You’re not getting older, you’re getting ... who knows?
I recently had a birthday. My family made guesses as to my age, and their estimates were ... interesting. As I considered some of their guesses, though, I began to notice an intriguing pattern. This led me to do some basic research, and I think I have discovered some fundamental relationships that underlie the data.
The earliest known record of my age is based upon my birth. However, for the life of me, I can’t recall the moment or the date. I also discovered I don’t have that particular certificate. This immediately begs the question of whether or not I could be elected president of the United States, so I have decided not to run.
The first official proof of my existence appears to be my graduation certificate from high school. For the life of me, I don’t really recall that event either. But if I assume I did not graduate early, a fairly safe assumption, and that I was also not held back a grade or two, a rather shaky assumption, then I should have been close to 18 years old at the time of that event.
Stay with me here. The science part is coming. I also found my marriage certificate, dated some time later. It appears to have something on it that looks like a date of birth, but the whole thing is in German so I’m not sure. I do recall this event vividly. It was the major miracle of my life. Anyway, it appears that I may have been 21 years old at that time.
My military discharge papers (surprisingly, honorable) indicate that I was 22 years old on discharge, if government records are to be trusted. After that the trails gets sparse, and my present age is based upon these somewhat shaky assumptions. If this data applies to the general population, and if one graphs the data, they suggest a very real and fundamental relationship.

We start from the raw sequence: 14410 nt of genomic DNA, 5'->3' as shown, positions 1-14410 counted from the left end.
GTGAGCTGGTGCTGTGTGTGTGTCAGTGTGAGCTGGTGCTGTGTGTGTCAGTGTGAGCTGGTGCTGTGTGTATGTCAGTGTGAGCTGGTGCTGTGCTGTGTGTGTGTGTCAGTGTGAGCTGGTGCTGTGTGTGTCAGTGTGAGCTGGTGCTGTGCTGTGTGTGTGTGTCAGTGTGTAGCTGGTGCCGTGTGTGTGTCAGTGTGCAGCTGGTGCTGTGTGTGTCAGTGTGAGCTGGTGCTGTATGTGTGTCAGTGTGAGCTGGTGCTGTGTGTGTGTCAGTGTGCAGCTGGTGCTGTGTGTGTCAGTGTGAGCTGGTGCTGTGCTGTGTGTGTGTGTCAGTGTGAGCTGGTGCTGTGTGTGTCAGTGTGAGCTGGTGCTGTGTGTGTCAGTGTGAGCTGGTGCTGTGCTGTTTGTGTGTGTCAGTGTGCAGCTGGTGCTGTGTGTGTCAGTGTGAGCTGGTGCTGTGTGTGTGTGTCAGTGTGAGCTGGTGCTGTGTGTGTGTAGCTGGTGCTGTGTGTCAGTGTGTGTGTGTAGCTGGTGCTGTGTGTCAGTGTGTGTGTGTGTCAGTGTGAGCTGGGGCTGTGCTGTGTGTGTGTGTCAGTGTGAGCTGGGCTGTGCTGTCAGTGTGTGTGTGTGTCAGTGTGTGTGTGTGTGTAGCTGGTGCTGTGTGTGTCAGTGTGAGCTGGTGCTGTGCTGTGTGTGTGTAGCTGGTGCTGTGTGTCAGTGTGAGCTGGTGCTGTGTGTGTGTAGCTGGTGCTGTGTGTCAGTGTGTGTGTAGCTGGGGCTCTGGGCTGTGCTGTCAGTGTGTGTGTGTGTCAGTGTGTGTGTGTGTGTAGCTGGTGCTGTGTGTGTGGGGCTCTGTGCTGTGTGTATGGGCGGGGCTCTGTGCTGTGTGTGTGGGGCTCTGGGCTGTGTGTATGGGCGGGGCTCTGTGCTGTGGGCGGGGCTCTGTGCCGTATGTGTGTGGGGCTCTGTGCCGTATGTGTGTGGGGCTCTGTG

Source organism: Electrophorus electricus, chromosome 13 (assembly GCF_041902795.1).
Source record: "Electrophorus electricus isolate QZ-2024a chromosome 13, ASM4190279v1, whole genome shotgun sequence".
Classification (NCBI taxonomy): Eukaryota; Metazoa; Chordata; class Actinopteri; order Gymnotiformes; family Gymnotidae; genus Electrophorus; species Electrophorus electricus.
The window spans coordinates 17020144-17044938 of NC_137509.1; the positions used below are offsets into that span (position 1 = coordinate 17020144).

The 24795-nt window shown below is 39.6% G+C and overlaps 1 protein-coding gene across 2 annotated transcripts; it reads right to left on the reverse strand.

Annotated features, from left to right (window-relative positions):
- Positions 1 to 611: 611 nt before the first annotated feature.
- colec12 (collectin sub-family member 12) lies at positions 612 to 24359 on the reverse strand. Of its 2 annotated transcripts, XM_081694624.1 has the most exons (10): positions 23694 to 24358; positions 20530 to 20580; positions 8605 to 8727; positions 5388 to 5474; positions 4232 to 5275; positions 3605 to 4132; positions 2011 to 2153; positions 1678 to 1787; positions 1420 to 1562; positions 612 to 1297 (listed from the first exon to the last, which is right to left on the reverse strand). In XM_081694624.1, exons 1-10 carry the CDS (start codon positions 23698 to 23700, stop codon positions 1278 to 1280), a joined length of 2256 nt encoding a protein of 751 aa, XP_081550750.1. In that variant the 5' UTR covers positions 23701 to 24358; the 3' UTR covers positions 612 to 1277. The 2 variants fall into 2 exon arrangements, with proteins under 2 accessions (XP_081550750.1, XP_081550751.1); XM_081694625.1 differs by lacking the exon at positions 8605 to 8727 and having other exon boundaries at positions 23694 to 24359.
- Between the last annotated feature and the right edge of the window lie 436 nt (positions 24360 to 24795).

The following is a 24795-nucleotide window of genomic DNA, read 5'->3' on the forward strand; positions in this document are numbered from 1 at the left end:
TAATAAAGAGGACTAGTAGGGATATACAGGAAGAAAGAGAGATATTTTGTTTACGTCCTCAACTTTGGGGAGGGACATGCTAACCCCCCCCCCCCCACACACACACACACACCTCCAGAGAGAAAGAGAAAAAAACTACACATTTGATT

The physicists treat time as if it were a variable. However, I’m not sure they understand the full implications of that fact. If the estimates I made above are accepted as fact, or at least taken seriously within a margin of error, one cannot escape the following conclusion: As time goes on, the age of the average person not only increases, but actually does so at an accelerating rate.
Since this theory is based entirely on past data, we can conclude that age increases occur only in the past. If that is true, then the point in time representing a person’s birth may be moving backward in time, but at an ever-decreasing rate. Whether aging occurs in the future is not certain. If, however, this pattern continues into the future, we can be sure that at some finite period of time, we each will become infinitely old.
There are serious and pragmatic consequences to these conclusions. First of all, all questions concerning my birth are permanently relegated to past history. Secondly, all speculation about life prior to my birth is equally meaningless.
More research is needed in this area, and not all questions have been cleared up. For example, perhaps this trend in aging is because of some fault in time itself. Where is the evidence that time moves at a constant speed? There is anecdotal evidence that time can seem slow and, at other periods, seem to speed up. These occasions have been dismissed as a result of such questionable properties as fun and despair. These subjects are not generally quantifiable and, therefore, not subject to serious scientific consideration.
Another possible explanation of the “time” thing is that universal expansion of space is accompanied by universal expansion of time. Or perhaps the space expansion is caused by time expansion. Or the time expansion ... err, well, I kind of lost my train of thought there.
Do you suppose you just wasted some time?
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Gary McCallister is professor of biology at Mesa State College.